Then the stage re-assembled itself into a simplified version of Act 3 of Die Walküre, i.e. huge metal spiral and the white, moveable wall with just one door. It was this door that the Wanderer barred to Siegfried; Tomlinson and Treleaven were tremendous in this scene; it more than made-up for the rather low-key version of this encounter at the Coliseum. Whatever you think of Warner's staging, he is certainly alive to the mythic elements in the opera (even if he does tend to over-egg the pudding).


The Wanderer gone we waited with bated breath for the final scene.


We never saw Brunnhilde on her rock, she remained behind the white wall; for some reason Warner had Siegfried simply describe what he could see each time his disappeared from our view. Granted, this meant we were spared the more embarassing bits, like when Siegfried has to cut Brunnhilde's armour off her. But it also meant that we never saw Siegfried's first proper reaction to Brunnhilde nor did we see her waking up. In previous productions in this house, Gwynneth Jones was mesmerising as she gradually came to life, you really did believe she'd been asleep for 20 years!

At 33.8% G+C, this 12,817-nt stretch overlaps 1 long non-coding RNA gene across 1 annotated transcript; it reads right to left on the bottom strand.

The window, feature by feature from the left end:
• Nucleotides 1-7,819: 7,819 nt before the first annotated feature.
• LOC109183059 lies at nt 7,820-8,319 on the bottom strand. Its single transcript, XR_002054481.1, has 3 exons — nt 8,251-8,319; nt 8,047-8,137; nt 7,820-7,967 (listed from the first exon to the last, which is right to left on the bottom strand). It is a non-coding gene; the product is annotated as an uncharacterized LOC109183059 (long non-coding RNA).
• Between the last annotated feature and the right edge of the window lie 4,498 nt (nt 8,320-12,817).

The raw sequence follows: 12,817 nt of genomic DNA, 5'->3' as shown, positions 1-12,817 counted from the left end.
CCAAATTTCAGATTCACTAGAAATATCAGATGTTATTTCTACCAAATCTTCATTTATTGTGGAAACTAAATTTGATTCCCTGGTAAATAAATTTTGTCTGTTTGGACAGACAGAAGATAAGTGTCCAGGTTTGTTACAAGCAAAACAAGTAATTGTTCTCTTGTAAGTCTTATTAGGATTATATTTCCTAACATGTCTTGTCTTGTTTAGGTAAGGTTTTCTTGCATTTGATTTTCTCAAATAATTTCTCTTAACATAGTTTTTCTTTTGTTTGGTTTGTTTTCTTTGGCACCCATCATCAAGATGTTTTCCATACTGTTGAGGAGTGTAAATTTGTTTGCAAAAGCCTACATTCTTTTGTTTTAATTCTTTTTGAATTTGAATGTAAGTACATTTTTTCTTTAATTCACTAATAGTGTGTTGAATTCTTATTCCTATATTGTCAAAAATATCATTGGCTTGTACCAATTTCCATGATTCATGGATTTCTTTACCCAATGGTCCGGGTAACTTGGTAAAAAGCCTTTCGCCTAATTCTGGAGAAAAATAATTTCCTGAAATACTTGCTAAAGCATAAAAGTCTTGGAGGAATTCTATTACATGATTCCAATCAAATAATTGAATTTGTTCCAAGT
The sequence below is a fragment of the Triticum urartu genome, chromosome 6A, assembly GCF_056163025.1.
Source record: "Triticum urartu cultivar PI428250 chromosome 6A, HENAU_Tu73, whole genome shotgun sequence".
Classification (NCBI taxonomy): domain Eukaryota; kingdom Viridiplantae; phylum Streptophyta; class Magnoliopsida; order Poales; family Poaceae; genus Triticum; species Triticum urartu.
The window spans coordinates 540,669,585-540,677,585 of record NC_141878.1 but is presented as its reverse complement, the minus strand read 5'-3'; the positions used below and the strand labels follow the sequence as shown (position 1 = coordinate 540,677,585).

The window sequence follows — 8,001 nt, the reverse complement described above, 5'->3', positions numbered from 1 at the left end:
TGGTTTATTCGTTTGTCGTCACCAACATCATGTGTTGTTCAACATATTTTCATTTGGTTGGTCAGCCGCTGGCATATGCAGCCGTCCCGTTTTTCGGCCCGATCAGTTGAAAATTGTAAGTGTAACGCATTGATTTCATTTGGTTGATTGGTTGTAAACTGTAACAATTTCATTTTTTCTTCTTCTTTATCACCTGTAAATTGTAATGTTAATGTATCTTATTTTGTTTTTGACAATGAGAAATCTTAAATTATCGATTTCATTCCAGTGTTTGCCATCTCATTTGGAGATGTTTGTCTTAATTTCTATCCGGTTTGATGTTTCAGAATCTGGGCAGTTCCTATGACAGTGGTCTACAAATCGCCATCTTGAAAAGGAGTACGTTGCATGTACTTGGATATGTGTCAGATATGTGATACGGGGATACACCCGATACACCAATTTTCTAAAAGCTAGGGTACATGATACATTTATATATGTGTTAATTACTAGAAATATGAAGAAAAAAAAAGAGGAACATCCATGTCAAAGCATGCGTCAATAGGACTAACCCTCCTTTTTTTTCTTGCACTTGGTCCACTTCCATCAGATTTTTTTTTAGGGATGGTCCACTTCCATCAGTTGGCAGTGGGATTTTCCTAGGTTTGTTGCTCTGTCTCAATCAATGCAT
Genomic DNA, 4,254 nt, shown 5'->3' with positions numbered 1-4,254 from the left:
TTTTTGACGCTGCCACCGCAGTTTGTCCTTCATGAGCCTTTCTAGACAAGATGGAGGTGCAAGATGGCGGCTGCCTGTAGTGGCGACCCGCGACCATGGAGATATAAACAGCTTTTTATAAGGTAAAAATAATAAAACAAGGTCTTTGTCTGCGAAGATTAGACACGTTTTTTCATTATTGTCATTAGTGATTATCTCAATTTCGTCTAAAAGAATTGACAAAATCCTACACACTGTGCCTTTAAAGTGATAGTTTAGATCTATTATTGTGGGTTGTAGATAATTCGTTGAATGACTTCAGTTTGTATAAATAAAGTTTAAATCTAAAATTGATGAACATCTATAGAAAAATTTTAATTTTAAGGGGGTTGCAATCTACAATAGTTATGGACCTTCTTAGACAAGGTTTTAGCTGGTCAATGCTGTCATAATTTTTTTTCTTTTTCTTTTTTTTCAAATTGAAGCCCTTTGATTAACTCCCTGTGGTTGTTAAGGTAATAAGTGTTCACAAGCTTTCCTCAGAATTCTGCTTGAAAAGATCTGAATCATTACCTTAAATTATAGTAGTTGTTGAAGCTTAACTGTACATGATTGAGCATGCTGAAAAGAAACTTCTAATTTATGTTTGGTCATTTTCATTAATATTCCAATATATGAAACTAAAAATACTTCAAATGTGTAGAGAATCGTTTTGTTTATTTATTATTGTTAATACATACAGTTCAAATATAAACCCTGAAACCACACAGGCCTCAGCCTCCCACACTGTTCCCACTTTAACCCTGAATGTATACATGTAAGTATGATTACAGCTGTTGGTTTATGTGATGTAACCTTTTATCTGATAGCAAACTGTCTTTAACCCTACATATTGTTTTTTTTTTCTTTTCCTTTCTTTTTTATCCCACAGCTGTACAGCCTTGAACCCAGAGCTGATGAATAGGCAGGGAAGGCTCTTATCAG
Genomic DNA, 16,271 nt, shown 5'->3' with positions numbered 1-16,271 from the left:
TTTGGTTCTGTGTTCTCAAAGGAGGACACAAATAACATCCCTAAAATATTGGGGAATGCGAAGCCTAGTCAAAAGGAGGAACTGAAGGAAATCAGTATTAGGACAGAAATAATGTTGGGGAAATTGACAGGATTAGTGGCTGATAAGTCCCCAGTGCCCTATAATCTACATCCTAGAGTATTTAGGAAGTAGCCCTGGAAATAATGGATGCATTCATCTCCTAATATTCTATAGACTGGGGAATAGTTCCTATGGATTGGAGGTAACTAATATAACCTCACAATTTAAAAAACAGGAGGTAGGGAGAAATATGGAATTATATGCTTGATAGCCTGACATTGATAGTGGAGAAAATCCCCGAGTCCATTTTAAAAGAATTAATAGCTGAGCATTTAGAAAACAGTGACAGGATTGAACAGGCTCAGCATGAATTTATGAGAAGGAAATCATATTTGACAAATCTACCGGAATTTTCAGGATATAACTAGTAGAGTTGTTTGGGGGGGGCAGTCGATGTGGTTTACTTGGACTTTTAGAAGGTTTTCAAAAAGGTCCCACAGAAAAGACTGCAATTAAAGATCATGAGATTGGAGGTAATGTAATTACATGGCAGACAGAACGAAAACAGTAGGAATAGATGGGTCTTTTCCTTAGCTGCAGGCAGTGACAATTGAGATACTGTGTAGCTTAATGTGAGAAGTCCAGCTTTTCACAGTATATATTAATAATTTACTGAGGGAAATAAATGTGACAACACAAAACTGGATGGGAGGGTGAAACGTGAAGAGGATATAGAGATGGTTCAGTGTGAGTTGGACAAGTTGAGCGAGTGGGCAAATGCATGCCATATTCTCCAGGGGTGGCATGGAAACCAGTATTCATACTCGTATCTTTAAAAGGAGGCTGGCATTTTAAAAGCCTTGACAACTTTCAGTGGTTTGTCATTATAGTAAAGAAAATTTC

Here, our first sight of Lisa Gasteen's Brunnhilde was a dramatic back-lit one as she stood in the door. From then on, Warner seemed to take a rather down-beat view of this final duet. The dramaturgy, singers' demeanour and rather gloomy setting all conspired to emphasise Brunnhilde's troubles and doubts rather than the couple's overwhelming love. Not for this couple the joyous discovery of young love, the throwing up of Brunnhilde's armour into the air like children, which made the scene between Gwyneth Jones and Alberto Remedios so memorable in 1982. Perhaps I would have felt more joyous if Gasteen had been in more radiant voice; her vibrato seemed more pronounced and her Heil dir as she wakes up was less than radiant. Perhaps she was reining herself in so that she did not overwhelm Treleaven. Certainly the 2 were well balanced and ultimately the opera came to a radiant conclusion albeit through troubled territory.


I look forward to the final instalment of the Cycle next year, but still find the look and feel of this staging rather PUZZLING.